engatwork 01-30-2002 06:08 AM

On the 240D I used an appropriately sized bolt and some flat washers (with the harmonic balancer in place). Put the flat washers against the harmonic balancer where it is "cut-out", screwed the bolt into the pin, tighted and then kept adding flat washers until the pin was out. Worked pretty well but make sure you have enough threads screwed into on the pin. I don't think you can bend/distort that harmonic balancer doing this - I didn't. I am going to drive the car a little while longer and verify I still have this situation. I kinda/sorta hate to pull a head on a good running engine :( but do, deep down, feel it should not hold pressure over night. I probably caused the crack myself when I changed the coolant one time and did not get all the air out of the system, drove it and the needle approached, but did not get to, the red mark on the temp gauge. The crack probably occured when I added the water later without letting it cool down enough - oh well - live and learn.
I will say that there was a crack in the head of the 240D above the bad #2 cylinder when I started on it. Wonder if that caused the problems with the cylinder/piston being ruined.
Where did you find the head?

RunningTooHot 01-31-2002 02:04 PM


Thanks for the tip on removing the pivot pin. I ended up using a very large flat washer resting on two of the 13 mm bolts going into the engine block as supports -- I wasn't comfortable with the idea of using the harmonic balancer, plus I already had it off to replace the front seal.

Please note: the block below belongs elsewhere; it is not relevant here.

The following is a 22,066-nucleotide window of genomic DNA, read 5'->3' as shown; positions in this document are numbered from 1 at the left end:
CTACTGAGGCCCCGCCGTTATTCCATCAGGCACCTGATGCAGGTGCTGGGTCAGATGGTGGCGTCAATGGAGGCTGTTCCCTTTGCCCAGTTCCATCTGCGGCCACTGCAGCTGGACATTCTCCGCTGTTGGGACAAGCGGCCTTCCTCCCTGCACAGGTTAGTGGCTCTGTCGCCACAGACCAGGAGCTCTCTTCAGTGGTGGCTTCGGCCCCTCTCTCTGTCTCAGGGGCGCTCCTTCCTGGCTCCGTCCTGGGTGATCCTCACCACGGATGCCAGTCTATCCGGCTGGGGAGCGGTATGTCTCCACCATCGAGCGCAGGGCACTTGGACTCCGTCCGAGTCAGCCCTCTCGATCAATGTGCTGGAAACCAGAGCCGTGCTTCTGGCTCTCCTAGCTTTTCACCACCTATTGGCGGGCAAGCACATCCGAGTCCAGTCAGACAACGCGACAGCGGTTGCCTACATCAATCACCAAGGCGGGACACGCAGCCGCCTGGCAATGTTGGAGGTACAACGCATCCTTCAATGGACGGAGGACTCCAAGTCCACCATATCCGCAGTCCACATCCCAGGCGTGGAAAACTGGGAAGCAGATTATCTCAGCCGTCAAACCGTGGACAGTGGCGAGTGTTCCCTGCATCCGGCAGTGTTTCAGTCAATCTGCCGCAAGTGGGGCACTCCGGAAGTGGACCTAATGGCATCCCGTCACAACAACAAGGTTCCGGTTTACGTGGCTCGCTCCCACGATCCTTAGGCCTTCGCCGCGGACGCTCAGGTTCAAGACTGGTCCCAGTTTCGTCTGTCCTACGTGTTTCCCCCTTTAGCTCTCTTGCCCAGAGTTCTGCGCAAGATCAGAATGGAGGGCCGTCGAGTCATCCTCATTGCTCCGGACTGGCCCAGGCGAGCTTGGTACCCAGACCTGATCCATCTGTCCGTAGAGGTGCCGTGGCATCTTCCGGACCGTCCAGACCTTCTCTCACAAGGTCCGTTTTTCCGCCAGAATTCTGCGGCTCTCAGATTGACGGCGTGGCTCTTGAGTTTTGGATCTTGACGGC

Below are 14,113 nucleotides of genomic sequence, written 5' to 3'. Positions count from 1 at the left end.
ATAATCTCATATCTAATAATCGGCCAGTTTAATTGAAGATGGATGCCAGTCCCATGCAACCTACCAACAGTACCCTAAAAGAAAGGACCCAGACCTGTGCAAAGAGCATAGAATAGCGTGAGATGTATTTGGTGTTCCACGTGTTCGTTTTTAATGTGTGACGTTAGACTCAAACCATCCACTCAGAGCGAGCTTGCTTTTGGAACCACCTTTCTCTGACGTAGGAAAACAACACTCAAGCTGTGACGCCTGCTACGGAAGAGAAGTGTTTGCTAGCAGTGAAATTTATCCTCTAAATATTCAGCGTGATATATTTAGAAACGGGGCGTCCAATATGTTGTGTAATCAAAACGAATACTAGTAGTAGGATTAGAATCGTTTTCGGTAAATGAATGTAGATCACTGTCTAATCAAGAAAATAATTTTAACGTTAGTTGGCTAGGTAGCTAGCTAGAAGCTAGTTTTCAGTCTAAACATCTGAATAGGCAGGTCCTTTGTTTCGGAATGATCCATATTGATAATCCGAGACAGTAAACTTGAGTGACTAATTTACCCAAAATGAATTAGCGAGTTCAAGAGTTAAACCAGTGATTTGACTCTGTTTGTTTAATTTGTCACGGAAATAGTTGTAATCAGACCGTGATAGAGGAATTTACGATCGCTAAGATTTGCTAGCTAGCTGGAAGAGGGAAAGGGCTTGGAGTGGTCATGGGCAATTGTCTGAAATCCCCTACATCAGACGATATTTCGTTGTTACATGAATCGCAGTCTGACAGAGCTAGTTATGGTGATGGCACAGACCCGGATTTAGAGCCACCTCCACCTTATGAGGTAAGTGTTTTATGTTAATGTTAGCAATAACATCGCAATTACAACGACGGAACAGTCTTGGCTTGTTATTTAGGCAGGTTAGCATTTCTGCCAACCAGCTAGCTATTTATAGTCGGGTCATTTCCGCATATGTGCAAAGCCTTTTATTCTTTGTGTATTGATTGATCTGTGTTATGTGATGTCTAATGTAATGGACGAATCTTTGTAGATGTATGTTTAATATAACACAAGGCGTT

I agree with you that it is a distressing thought to pull the cylinder head when the engine is apparently running well. However it sounds like you are making an assumption that the cylinder head is already cracked; this may or may not be the case. It could just be the head gasket leaking at this point. The problem (as I see it) is that if you continue to run the engine you greatly increase in the likelihood that the cylinder head *will* be cracked once you remove it.

There are three approaches you can take:

1. Drive it until it drops – meanwhile looking for a good solid used engine to replace yours.

2. While you're still driving your car, start looking for a cheap cylinder head core to rebuild with the assumption that yours is already cracked, and drive it until it drops -- at this point you may have severe corrosion in the cylinder liners due to steam damage, in which case you are *possibly* back to option No. 1, or a complete rebuild. (On my engine the No. 5 cylinder liner was eaten through about one-quarter of the thickness of the cylinder liner at the very top/rear. I'm crossing my fingers that the new head gasket will still seal effectively -- it looks like it should.)

3. Bite the bullet & pull the head now before additional damage has a chance to occur. With 20/20 hindsight, this is what I would have done had I known better at the time. I can make excuses about being a first time diesel owner & not really knowing how well a diesel should run *when it is properly running*, but I hate making excuses. Please learn from my ignorance and save yourself from additional grief & $$$.